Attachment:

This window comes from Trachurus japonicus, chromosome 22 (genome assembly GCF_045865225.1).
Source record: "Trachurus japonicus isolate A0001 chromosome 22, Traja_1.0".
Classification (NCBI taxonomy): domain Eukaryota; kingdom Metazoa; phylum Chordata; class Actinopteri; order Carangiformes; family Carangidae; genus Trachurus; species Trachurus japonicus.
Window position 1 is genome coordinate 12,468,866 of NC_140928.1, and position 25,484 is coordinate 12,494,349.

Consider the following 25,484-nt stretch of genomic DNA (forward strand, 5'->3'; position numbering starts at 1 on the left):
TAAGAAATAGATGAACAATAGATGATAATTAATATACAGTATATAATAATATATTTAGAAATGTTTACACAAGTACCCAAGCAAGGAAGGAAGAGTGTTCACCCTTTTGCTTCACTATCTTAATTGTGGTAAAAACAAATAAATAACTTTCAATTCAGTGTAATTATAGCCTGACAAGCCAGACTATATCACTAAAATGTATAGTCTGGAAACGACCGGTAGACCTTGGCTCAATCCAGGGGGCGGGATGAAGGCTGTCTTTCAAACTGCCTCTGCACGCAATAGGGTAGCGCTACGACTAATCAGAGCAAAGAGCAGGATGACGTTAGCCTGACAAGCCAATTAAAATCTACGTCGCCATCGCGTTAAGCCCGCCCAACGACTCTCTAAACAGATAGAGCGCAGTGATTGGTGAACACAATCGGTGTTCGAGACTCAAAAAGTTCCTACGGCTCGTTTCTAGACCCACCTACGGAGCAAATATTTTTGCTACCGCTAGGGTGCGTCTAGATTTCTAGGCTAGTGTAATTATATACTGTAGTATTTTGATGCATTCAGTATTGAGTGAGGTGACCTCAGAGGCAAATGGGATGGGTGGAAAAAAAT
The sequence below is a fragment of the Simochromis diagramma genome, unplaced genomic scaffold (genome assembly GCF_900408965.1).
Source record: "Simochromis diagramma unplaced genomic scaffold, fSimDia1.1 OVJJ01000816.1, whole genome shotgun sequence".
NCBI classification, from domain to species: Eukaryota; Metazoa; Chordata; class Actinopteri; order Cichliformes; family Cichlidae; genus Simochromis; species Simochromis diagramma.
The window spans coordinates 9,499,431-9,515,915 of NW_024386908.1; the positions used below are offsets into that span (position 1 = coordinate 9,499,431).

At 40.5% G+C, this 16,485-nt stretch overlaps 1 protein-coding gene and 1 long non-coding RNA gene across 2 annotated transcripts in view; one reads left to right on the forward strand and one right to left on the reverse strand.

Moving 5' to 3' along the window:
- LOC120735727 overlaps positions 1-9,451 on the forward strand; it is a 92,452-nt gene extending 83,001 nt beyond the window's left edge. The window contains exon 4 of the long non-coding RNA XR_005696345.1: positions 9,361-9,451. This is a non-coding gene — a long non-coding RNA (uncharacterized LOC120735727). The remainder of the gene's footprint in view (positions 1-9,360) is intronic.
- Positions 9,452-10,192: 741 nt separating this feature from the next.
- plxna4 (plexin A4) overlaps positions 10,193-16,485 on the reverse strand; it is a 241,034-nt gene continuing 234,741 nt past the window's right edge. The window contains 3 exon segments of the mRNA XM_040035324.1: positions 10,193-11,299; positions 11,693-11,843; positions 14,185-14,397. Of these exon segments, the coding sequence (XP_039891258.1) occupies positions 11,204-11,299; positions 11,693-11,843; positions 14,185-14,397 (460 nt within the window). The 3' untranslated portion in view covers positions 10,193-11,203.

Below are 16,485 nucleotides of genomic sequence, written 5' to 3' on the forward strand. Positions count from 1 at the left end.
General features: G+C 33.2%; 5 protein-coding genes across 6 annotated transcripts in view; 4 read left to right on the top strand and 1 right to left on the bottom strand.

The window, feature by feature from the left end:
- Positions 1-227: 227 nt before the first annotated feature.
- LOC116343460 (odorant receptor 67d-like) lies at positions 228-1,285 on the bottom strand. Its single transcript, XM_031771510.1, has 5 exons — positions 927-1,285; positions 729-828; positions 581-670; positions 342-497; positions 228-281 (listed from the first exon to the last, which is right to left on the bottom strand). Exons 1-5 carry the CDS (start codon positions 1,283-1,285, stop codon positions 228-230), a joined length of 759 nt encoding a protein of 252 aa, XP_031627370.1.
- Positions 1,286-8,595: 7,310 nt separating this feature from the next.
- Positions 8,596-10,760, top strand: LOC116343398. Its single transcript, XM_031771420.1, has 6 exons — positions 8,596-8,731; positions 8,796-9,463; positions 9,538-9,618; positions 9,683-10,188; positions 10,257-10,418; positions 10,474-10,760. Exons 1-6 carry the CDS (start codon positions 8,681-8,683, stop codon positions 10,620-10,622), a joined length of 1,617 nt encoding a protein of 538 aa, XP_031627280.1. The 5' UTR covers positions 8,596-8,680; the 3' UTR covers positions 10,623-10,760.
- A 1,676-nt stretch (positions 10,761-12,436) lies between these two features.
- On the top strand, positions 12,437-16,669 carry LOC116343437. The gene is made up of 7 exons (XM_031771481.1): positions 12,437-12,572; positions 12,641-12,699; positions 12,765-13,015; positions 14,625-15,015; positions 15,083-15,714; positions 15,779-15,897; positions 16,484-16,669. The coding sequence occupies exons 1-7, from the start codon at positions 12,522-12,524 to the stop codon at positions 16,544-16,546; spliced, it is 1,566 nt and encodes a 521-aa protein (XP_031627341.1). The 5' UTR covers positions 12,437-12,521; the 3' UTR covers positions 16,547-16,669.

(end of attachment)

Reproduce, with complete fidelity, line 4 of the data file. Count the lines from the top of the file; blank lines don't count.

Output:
Window position 1 is genome coordinate 12,468,866 of NC_140928.1, and position 25,484 is coordinate 12,494,349.